Beach­comber’s moun­tain-bike race across Mau­ri­tius is not for the faint of heart — but there’s a whole lot of pam­per­ing on the side­lines for those who dare, writes Paul Ash

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The in­vi­ta­tion went some­thing like this. “Do you ride moun­tain­bikes?” “Er, yes. Why?” ‘ There’s this moun­tain bike race in Mau­ri­tius, see, across the is­land ...” Me (nearly be­side my­self with ex­cite­ment), “Yes, yes, yes! I mean oui-oui-oui! Choose me! Choose me!” So they did. For the an­nual Mau­ri­tius Tour Beach­comber, a 200km, three-day stage race across the is­land, rid­ing by day and spend­ing the nights at the beau­ti­ful, la­goon-kissed Shan­drani Beach­comber Re­sort and Spa at the south­ern end of Île Mau­rice. With some gloat­ing, I e-mailed a col­league. A so­cial ride, I said. Down the is­land …

He sent me a gra­di­ent pro­file of Mau­ri­tius. At that mo­ment, I thought a back­ground check could prove use­ful. Just how se­ri­ous is this race, I asked?

“It’s not the Cape Epic,” replied the Mau­ri­tius of­fice, “but there are some tech­ni­cal parts and you have to have been rid­ing reg­u­larly, about three times a week.”

Three times a week? Would the Sun­day morn­ing ride to have cof­fee in Delta Park count? Of course it would, I said. Ah, the war sto­ries we would have to tell after­wards …

The Gods had other plans. The air­line re­fused to carry my bike — for rea­sons be­yond the scope of this story, my bike is what’s known as a long­tail, a two-wheel bakkie, and too long to fit in a stan­dard air­line bike box.

“Pas grave,” (that’s French for hakuna matata) said my hosts, we’ll ar­range a bike for you on the is­land.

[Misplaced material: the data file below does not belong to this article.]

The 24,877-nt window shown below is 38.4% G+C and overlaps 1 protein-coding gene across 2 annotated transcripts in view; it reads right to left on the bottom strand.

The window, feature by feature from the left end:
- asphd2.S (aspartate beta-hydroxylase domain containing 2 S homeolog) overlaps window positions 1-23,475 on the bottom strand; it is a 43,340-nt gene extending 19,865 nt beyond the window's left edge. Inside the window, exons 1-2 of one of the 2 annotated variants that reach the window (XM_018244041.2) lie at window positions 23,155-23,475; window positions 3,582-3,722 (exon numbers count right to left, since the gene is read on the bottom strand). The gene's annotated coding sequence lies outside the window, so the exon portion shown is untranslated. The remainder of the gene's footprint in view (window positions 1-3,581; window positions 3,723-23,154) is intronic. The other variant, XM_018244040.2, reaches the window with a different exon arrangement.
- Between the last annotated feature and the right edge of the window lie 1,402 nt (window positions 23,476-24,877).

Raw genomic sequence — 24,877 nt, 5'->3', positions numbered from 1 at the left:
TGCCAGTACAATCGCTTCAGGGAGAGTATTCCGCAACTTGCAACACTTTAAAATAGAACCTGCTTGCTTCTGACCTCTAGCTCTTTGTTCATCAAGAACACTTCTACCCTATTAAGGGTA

In the end it didn’t mat­ter. I flunked the med­i­cal. Al­ler­gies? Oui. Asthma? Check. EEG? What, I need an EEG?


I went to Mau­ri­tius any­way, to cover the race from the side­lines — a bit like Hunter S Thomp­son go­ing to cover the Ken­tucky Derby in 1970, only with­out the horses, mint juleps, de­praved Ken­tuck­ian al­co­holics or Mace. Def­i­nitely no Mace in my carry-on, al­though Acsa se­cu­rity, thought­ful as al­ways, did con­fis­cate all my bike tools and sun­screen.

Also, while Thomp­son found digs at the poxy Horn Sub­ur­ban Ho­tel, I was at the Shan­drani Beach­comber Re­sort & Spa. In race­course terms, HST was in a don­key derby while I was at Ascot.

I had a full day at leisure at Shan­drani. To pre­pare, you see. My race prep day con­sisted of a slow break­fast over­look­ing the la­goon fol­lowed by a nap on a lounger, lulled to sleep by the breeze susurrat­ing through the palms and the dis­tant roar of surf on the reef. I broke from train­ing for lunch.

For an af­ter­noon warm-down, I bor­rowed one of the re­sort’s Laser dinghies and set off into a stiff af­ter­noon breeze, beat­ing up and down the la­goon.

Un­like the re­sorts up on the is­land’s crowded west coast, where sea-room is con­fined to each re­sort’s beach frontage, Shan­drani has most of a vast, reef-pro­tected la­goon to it­self. This means wake-board­ers, wa­ter-skiers, kayak­ers and sailors can ex­ist

in a rare state of har­mony.

I sailed up and down the la­goon for an hour, sun on my back and the Laser slic­ing through the sea like a blade. On the down­ward runs I could — if I peered un­der the foot of the bel­ly­ing sail — see the hazy, green bulk of dis­tant moun­tains, the same moun­tains that the rid­ers would cross on the first 65km stage the next day. Happy is the sailor who does not have a moun­tain-bike race in the morn­ing.


In the early morn­ing cool­ness, the pelo­ton gath­ered un­der the palms at Beach­comber’s Vic­to­ria re­sort up on the north­west coast.

There were crois­sants and cof­fee, oranges and juice — and an ocean of ly­cra.

In the mid­dle of the flock was a co­hort of lean and lupine bik­ers — from Réu­nion, I was told — who had es­chewed the span­dex in favour of baggy shorts and wrap­around shades. They drank cof­fee and sucked on last­minute smokes as the start crept closer.